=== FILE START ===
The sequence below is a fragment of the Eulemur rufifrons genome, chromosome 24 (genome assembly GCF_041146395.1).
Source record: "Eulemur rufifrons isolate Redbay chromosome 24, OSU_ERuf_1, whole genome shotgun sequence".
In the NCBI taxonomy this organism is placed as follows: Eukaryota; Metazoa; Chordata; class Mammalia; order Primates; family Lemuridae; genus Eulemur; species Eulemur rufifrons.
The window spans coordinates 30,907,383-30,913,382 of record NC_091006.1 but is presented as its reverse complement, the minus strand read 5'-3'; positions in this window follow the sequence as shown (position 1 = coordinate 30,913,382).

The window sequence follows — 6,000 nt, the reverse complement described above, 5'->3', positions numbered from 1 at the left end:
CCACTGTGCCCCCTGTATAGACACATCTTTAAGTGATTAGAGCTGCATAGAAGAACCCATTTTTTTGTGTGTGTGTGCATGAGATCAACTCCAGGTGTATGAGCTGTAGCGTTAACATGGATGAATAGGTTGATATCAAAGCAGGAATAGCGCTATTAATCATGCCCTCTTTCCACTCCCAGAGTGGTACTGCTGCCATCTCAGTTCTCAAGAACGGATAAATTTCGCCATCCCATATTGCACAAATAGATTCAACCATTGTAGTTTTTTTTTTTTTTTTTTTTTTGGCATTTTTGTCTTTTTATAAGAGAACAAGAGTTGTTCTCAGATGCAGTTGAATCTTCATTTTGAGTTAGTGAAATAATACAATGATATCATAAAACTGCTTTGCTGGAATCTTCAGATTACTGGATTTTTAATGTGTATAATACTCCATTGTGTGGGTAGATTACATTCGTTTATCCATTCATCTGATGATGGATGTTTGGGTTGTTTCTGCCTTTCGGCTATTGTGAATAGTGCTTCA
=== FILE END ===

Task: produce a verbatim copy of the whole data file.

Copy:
The sequence below is a fragment of the Eulemur rufifrons genome, chromosome 24 (genome assembly GCF_041146395.1).
Source record: "Eulemur rufifrons isolate Redbay chromosome 24, OSU_ERuf_1, whole genome shotgun sequence".
In the NCBI taxonomy this organism is placed as follows: Eukaryota; Metazoa; Chordata; class Mammalia; order Primates; family Lemuridae; genus Eulemur; species Eulemur rufifrons.
The window spans coordinates 30,907,383-30,913,382 of record NC_091006.1 but is presented as its reverse complement, the minus strand read 5'-3'; positions in this window follow the sequence as shown (position 1 = coordinate 30,913,382).

The window sequence follows — 6,000 nt, the reverse complement described above, 5'->3', positions numbered from 1 at the left end:
CCACTGTGCCCCCTGTATAGACACATCTTTAAGTGATTAGAGCTGCATAGAAGAACCCATTTTTTTGTGTGTGTGTGCATGAGATCAACTCCAGGTGTATGAGCTGTAGCGTTAACATGGATGAATAGGTTGATATCAAAGCAGGAATAGCGCTATTAATCATGCCCTCTTTCCACTCCCAGAGTGGTACTGCTGCCATCTCAGTTCTCAAGAACGGATAAATTTCGCCATCCCATATTGCACAAATAGATTCAACCATTGTAGTTTTTTTTTTTTTTTTTTTTTTGGCATTTTTGTCTTTTTATAAGAGAACAAGAGTTGTTCTCAGATGCAGTTGAATCTTCATTTTGAGTTAGTGAAATAATACAATGATATCATAAAACTGCTTTGCTGGAATCTTCAGATTACTGGATTTTTAATGTGTATAATACTCCATTGTGTGGGTAGATTACATTCGTTTATCCATTCATCTGATGATGGATGTTTGGGTTGTTTCTGCCTTTCGGCTATTGTGAATAGTGCTTCA